Black Lives Matter. But How Much and to Whom?

black-lives-matterBlack Americans are the most oppressed, most despised, most marginalized people in the United States, and for the basest and most immutable reason; simply because they are Black. This type of racial oppression and injustice is not only a crime against people, but a crime against God, and a rejection of His Sovereignty and His attributes of Completeness and Perfection. According to the Islamic faith, differences in peoples’ language and color are signs of Allah and not badges of superiority or inferiority. “And of His signs is the creation of the heavens and the earth and the diversity of your languages and your colors. Indeed in that are signs for those of knowledge“. 30:22

What makes racism so heinous a crime against God is that it subverts the message of a just God, that people are judged by what is inside, not by what is outside. The Prophet (SAWS) “Verily Allah does not look at your shapes or your attire, but He looks at your hearts and your deeds“. [Muslim]. Black people in America are not oppressed because of their religion, their politics, their occupations, their choices of clothes, cars, or houses; Blacks suffer oppression in the United States simply because of the color of their skin; a color which was chosen by their Creator. “It is He who fashions you in the womb in whatever way He chooses.” 3:6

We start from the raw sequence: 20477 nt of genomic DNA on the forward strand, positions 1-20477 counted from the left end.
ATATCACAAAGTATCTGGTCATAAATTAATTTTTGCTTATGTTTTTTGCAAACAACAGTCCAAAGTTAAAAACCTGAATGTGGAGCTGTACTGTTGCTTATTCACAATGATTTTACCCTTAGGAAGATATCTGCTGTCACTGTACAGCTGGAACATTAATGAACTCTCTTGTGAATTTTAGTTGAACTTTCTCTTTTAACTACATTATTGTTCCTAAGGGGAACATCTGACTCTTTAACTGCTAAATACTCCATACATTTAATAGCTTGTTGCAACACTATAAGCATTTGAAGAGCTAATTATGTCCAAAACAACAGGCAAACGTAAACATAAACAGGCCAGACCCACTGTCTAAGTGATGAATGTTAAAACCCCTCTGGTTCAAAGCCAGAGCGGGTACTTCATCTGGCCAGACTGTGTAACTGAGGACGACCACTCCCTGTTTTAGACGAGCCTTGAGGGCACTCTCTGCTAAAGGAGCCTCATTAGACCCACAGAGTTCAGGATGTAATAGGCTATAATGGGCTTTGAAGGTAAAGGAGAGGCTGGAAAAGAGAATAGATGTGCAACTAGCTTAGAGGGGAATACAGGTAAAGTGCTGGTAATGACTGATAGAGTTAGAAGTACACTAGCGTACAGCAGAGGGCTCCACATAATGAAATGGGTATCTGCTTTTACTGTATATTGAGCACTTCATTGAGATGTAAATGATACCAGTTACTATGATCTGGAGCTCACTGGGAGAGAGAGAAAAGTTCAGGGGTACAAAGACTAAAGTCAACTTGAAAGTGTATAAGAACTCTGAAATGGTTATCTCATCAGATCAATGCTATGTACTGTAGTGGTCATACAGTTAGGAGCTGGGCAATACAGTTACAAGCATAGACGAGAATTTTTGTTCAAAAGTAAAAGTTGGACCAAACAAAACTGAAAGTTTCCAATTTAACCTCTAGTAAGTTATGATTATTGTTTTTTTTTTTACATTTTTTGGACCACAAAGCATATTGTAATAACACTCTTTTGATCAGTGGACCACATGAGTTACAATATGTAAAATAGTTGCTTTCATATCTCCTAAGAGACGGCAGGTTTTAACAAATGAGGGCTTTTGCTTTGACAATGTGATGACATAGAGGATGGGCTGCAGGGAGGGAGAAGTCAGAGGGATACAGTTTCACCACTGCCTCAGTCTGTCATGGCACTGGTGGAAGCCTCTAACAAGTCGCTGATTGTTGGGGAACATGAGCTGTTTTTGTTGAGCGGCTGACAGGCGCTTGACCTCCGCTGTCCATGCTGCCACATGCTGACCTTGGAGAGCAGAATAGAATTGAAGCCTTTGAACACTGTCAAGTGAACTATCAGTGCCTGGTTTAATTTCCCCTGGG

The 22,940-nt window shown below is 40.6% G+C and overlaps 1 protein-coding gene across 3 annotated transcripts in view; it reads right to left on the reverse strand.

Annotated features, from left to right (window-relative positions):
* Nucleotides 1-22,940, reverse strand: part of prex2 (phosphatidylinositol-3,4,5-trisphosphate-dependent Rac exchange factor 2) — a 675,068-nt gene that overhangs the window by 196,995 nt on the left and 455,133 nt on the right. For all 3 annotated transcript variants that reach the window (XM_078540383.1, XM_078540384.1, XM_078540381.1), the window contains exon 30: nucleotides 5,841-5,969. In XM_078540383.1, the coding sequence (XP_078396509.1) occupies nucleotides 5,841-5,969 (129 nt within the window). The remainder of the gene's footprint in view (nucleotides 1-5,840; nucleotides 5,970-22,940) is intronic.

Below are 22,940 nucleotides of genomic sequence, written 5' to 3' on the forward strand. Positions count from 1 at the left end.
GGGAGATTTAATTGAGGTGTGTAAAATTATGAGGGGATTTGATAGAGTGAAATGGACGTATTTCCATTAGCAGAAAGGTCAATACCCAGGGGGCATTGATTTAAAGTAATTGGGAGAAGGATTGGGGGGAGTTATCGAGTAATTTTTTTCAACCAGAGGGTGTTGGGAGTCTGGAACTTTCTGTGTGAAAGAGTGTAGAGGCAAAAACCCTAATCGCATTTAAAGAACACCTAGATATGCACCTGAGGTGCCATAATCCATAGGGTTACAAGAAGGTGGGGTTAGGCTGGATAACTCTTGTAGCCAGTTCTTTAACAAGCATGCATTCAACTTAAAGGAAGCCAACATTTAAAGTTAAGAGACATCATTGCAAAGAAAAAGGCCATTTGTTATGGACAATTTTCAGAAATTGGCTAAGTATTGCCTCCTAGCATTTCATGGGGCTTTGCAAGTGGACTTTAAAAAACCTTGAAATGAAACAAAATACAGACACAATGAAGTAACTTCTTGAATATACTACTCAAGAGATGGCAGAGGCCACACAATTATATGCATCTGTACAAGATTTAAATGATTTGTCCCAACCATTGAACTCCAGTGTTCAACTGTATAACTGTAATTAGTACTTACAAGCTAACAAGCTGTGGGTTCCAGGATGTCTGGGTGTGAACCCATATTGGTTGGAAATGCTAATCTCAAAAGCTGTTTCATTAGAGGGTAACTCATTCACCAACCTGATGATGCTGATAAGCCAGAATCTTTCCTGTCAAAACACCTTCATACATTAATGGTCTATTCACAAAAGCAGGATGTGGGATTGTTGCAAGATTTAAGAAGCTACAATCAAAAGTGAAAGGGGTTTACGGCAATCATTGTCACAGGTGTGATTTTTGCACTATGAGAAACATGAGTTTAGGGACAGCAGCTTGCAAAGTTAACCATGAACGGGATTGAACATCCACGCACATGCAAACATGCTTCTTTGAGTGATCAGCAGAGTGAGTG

The first racist act known to man originated from none other than the devil himself. God said, “What prevented thee from submitting when I commanded thee?’ He said, ‘I am better than he. Thou hast created me of fire while him hast thou created of clay.” 7:12 This shows that racial discrimination was a crime against God even before it was a crime against man. As an African American, I find racial injustice repugnant to the highest degree, and as a Muslim, I find it especially abhorrent because it is in defiance of the Lord.